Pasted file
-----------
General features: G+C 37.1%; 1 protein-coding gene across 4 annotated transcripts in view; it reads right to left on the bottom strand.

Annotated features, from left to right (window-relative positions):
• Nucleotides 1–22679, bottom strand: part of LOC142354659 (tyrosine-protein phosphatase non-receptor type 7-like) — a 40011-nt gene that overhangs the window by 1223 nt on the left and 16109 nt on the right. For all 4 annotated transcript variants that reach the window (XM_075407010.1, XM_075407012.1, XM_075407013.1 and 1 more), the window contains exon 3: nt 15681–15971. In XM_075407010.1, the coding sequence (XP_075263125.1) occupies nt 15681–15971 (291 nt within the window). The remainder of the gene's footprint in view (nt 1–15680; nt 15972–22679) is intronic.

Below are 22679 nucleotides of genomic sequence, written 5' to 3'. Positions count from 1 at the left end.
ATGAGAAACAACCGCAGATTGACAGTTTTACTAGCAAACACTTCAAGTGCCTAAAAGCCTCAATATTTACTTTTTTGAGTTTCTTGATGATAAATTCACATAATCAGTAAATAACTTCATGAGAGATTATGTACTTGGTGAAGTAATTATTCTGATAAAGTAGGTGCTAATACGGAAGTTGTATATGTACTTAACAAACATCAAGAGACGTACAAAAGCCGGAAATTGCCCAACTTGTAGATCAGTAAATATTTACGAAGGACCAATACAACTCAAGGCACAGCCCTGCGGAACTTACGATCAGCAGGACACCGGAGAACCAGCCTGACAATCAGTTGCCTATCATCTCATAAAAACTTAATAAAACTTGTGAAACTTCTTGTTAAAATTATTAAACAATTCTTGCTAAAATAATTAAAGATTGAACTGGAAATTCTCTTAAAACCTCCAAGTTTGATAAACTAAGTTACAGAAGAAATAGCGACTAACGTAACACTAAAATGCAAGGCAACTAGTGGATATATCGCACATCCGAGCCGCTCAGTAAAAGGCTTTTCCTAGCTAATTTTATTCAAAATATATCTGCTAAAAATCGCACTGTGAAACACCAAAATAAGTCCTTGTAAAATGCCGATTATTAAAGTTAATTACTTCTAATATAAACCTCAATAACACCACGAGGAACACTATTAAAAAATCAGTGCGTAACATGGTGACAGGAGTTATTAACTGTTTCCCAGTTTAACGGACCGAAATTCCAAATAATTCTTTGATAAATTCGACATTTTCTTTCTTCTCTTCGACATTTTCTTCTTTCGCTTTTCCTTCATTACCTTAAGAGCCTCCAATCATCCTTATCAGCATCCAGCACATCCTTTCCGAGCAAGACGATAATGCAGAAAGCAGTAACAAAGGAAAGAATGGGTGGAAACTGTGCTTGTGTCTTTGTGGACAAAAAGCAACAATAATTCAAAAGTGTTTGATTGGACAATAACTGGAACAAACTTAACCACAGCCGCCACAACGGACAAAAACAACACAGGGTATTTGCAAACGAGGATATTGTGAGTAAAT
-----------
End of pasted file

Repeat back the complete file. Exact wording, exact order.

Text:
General features: G+C 37.1%; 1 protein-coding gene across 4 annotated transcripts in view; it reads right to left on the bottom strand.

Annotated features, from left to right (window-relative positions):
• Nucleotides 1–22679, bottom strand: part of LOC142354659 (tyrosine-protein phosphatase non-receptor type 7-like) — a 40011-nt gene that overhangs the window by 1223 nt on the left and 16109 nt on the right. For all 4 annotated transcript variants that reach the window (XM_075407010.1, XM_075407012.1, XM_075407013.1 and 1 more), the window contains exon 3: nt 15681–15971. In XM_075407010.1, the coding sequence (XP_075263125.1) occupies nt 15681–15971 (291 nt within the window). The remainder of the gene's footprint in view (nt 1–15680; nt 15972–22679) is intronic.

Below are 22679 nucleotides of genomic sequence, written 5' to 3'. Positions count from 1 at the left end.
ATGAGAAACAACCGCAGATTGACAGTTTTACTAGCAAACACTTCAAGTGCCTAAAAGCCTCAATATTTACTTTTTTGAGTTTCTTGATGATAAATTCACATAATCAGTAAATAACTTCATGAGAGATTATGTACTTGGTGAAGTAATTATTCTGATAAAGTAGGTGCTAATACGGAAGTTGTATATGTACTTAACAAACATCAAGAGACGTACAAAAGCCGGAAATTGCCCAACTTGTAGATCAGTAAATATTTACGAAGGACCAATACAACTCAAGGCACAGCCCTGCGGAACTTACGATCAGCAGGACACCGGAGAACCAGCCTGACAATCAGTTGCCTATCATCTCATAAAAACTTAATAAAACTTGTGAAACTTCTTGTTAAAATTATTAAACAATTCTTGCTAAAATAATTAAAGATTGAACTGGAAATTCTCTTAAAACCTCCAAGTTTGATAAACTAAGTTACAGAAGAAATAGCGACTAACGTAACACTAAAATGCAAGGCAACTAGTGGATATATCGCACATCCGAGCCGCTCAGTAAAAGGCTTTTCCTAGCTAATTTTATTCAAAATATATCTGCTAAAAATCGCACTGTGAAACACCAAAATAAGTCCTTGTAAAATGCCGATTATTAAAGTTAATTACTTCTAATATAAACCTCAATAACACCACGAGGAACACTATTAAAAAATCAGTGCGTAACATGGTGACAGGAGTTATTAACTGTTTCCCAGTTTAACGGACCGAAATTCCAAATAATTCTTTGATAAATTCGACATTTTCTTTCTTCTCTTCGACATTTTCTTCTTTCGCTTTTCCTTCATTACCTTAAGAGCCTCCAATCATCCTTATCAGCATCCAGCACATCCTTTCCGAGCAAGACGATAATGCAGAAAGCAGTAACAAAGGAAAGAATGGGTGGAAACTGTGCTTGTGTCTTTGTGGACAAAAAGCAACAATAATTCAAAAGTGTTTGATTGGACAATAACTGGAACAAACTTAACCACAGCCGCCACAACGGACAAAAACAACACAGGGTATTTGCAAACGAGGATATTGTGAGTAAAT